Last but not least, he also engineered MECANO – the artist management system that BeatSwitch acquired in 2015. Is there anything Alex can’t do?
Let’s dig a little deeper into the daily worklife of this computer scientist gone festival allrounder!
A Belgian initiative sets out to fill the gap that was left after I Love Techno’s discontinuation through crowdfunding, and an Asian crowdsourcing platform for events has raised over $10m in venture capital. Time for us to carefully explore these ideas that appear to be picking up speed, even though they go against much of how the event industry works.
HART Festival – Crowdfunding
I Love Techno’s departure from the Belgian scene had many electronic music fans feel left behind. The news came just one year after the legendary festival 10 Days Off’s final edition, and meant that the city of Ghent – where electronic music festivals were pioneered – suddenly had no more flagship events left.
HART appeals to the sentiment of those who feel that Ghent needs a real techno and house festival again, with a logo that clearly resonates ILT’s, say an interpretation of how it would look if it were designed in 2015. They take it back to Vooruit, where ILT started, and seek to get market validation and sold tickets in advance of a full lineup announcement.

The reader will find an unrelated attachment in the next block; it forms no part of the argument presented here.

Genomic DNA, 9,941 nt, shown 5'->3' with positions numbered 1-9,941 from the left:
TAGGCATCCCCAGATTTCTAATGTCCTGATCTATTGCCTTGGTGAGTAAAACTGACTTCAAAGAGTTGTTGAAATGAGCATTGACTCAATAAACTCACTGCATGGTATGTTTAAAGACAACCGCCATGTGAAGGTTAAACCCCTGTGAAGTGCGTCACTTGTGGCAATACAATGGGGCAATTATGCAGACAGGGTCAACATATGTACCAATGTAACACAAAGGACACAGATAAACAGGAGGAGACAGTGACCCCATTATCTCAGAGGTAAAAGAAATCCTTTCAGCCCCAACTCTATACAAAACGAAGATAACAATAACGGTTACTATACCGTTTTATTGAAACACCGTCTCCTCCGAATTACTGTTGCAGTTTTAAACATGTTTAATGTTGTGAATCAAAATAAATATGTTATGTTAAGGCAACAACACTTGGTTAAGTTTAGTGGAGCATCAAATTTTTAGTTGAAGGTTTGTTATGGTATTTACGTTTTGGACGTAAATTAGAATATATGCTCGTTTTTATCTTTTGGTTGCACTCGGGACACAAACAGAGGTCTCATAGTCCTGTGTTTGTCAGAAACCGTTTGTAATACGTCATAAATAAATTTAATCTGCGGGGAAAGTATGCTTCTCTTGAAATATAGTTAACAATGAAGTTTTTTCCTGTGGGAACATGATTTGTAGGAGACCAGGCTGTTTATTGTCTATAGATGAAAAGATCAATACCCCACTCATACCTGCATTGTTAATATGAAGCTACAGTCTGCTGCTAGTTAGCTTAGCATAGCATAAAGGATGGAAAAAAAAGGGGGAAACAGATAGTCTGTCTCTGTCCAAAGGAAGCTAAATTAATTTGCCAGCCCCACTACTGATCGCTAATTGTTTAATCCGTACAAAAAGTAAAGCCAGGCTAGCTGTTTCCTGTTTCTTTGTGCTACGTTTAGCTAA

What’s so surprising, is that this is set up by a team without much professional experience in the festival world, and that they are asking for validation beforehand. Though it’s easy, possibly even tempting, to dismiss the initiative as naïve, there is a huge opportunity for the event industry to find out whether or not crowdfunding is a viable path for certain events in the future. HART is a brave shot at breaking two very important industry dogma’s: 1) You need a team with experience and a strong network, 2) the promoter knows what the crowd wants and will present a lineup for them to agree upon or not.
Regardless of how it plays out, HART’s campaign is a project worth keeping your eyes on.